NO - Katie Vanneck, interim managing director, digital and new business, News International
DVDs and CDs have worked well in the past around trial and sampling campaigns for new products, such as the compact Times and Guardian Berliner. But, in recent times, the main beneficiary has been the content provider and not the newspaper.
The film and music industries have gained more money in licence fees paid by newspapers for these promotions than newspapers have earned through extra retail sales.
At The Times and The Sunday Times, our focus now is on building reader loyalty and targeting sustainable growth.
Covermounts only work when viewed as one element of an integrated marketing campaign that drives brand affinity and rewards loyalty. They are the drug of ABC uplifts and have masked for too long the real issues facing our industry, and fuelled the creation of promiscuity of purchase rather than a sustainable future.
NO - Nicole Refson, marketing director, Thelondonpaper
They're a great way of driving short-term sales, but not necessarily long-term growth.
Take for example the McFly cover mount on The Mail on Sunday. While this provided the opportunity to reach a new and arguably younger audience for the newspaper, such sharp sales uplifts are not sustainable and the majority of people who bought that paper only did so for the covermount. It would be interesting to see how many actually read it.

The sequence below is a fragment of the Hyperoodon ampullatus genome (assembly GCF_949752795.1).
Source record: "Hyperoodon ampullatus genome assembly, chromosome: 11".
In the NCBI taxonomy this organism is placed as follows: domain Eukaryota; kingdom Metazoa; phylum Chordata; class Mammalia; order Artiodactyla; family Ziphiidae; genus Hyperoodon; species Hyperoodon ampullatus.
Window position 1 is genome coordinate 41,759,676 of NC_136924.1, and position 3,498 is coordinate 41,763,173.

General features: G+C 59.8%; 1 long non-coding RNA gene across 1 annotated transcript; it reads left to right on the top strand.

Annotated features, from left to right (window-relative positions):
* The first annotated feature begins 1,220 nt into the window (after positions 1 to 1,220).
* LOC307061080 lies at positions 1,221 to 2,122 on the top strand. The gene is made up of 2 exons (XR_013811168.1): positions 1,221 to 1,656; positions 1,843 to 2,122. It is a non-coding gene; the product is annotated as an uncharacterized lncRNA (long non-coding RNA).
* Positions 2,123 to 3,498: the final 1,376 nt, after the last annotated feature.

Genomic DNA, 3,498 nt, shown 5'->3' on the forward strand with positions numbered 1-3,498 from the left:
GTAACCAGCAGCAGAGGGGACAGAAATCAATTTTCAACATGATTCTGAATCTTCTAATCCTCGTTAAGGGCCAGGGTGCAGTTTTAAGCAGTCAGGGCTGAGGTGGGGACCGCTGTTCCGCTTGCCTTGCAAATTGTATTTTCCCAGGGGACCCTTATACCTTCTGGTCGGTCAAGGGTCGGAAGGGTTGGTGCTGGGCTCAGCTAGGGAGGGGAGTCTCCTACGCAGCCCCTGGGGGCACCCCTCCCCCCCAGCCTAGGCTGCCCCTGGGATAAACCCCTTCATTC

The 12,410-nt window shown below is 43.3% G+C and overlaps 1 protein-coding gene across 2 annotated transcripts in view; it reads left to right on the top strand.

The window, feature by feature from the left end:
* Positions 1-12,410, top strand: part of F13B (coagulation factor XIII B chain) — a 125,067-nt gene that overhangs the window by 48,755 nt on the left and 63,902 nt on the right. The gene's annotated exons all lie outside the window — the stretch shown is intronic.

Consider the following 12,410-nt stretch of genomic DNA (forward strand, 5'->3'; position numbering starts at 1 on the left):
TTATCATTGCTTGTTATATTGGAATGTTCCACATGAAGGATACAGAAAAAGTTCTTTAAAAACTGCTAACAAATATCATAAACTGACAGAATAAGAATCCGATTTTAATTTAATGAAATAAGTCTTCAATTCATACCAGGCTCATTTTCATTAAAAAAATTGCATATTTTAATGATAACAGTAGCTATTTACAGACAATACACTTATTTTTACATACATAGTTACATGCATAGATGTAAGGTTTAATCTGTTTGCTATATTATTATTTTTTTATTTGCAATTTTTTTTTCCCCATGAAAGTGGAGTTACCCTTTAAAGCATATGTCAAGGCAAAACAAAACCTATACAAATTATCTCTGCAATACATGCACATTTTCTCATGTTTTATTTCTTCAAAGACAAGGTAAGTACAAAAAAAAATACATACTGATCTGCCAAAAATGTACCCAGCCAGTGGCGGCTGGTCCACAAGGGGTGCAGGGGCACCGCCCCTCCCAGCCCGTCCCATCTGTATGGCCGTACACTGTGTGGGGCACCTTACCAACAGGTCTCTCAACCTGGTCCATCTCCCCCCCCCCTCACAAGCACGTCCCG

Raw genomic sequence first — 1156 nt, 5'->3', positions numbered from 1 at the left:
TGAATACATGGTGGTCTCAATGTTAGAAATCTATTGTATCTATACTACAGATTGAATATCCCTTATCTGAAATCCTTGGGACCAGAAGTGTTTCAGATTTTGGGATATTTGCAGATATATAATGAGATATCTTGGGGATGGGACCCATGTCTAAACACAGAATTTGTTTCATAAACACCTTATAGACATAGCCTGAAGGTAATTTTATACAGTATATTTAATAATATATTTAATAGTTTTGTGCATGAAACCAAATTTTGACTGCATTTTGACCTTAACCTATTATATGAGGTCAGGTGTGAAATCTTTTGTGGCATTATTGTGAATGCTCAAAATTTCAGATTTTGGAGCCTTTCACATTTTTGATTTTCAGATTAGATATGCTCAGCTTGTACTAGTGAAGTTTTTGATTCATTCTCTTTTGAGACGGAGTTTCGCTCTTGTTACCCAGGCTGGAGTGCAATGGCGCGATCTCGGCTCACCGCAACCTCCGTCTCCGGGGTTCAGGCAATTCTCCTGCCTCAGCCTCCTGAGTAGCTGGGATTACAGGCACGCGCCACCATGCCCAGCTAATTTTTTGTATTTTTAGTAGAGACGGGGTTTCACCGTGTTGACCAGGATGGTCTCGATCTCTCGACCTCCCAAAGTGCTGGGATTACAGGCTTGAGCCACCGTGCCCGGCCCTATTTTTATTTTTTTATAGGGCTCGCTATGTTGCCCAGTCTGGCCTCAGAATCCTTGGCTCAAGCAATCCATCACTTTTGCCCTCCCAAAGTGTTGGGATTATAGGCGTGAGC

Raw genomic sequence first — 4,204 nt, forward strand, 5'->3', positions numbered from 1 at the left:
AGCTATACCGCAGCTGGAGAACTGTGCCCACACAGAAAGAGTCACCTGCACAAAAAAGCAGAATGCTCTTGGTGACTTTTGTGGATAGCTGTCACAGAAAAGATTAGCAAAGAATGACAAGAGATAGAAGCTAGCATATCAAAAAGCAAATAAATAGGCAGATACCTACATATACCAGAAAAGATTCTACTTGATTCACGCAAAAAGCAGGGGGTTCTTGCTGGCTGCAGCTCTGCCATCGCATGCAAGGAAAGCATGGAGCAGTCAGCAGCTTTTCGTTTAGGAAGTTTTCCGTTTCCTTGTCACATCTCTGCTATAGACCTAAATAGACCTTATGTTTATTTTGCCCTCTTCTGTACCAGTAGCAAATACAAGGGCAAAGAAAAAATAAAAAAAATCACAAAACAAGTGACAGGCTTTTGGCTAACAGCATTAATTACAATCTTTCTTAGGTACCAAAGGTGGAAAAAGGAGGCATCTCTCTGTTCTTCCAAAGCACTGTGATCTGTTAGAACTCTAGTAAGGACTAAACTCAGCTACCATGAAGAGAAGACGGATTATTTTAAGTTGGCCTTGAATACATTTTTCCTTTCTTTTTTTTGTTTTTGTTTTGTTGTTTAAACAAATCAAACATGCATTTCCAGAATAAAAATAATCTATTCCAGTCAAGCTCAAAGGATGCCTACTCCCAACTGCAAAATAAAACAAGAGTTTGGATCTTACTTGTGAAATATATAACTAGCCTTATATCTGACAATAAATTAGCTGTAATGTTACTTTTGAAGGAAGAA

Working on a free product, we recognise the challenges of building loyalty among our readers, who are a notoriously fickle audience. They have little brand allegiance and will choose products that offer the best personal value.
"Perkonomics", the act of rewarding loyal customers through a series of perks and privileges, is what will ultimately drive longer-term circulation increases.
YES - Marc Sands, marketing director, Guardian News & Media
Covermounts in all their glory have been a regular staple for a decade to maintain and grow circulation.
For those publications that use them as their primary source of growing circulation, they will have proved a costly mistake and a scary addiction.
However, used judiciously and appropriately, they have a useful role. A role that should be among a diverse range of branded promotions.
At The Guardian and The Observer, we have used them sparingly, but usefully. I would rather our audience remembered us for the seven-day series on Great Interviews, Great Speeches, Great British Poets or our series of ground-breaking wallcharts. All of them sold shedloads of newspapers.
Covermounts have certainly contributed to our overall promotional strategy.
NO - Jo Blake, press director, BLM
While there is no doubt that covermounts do add value to readers, they are not the solution to the long-term decline in national newspapers' circulation.
However, they do provide a reason to purchase for the less loyal, floating reader. In order to keep floating readers, newspapers need to continually invest in their product with a view to the long term.
Continued subscription drives, marketing support and an understanding of readers through research, feedback and loyalty programmes is a start.
By continuing to invest in editorial, online and other platforms, newspapers will ensure their continued success.
Covermounts are a nice trick to get readers to reappraise brands they have dismissed, but they are not the remedy to the serious issue that newspapers need to own up to - long-term circulation decline.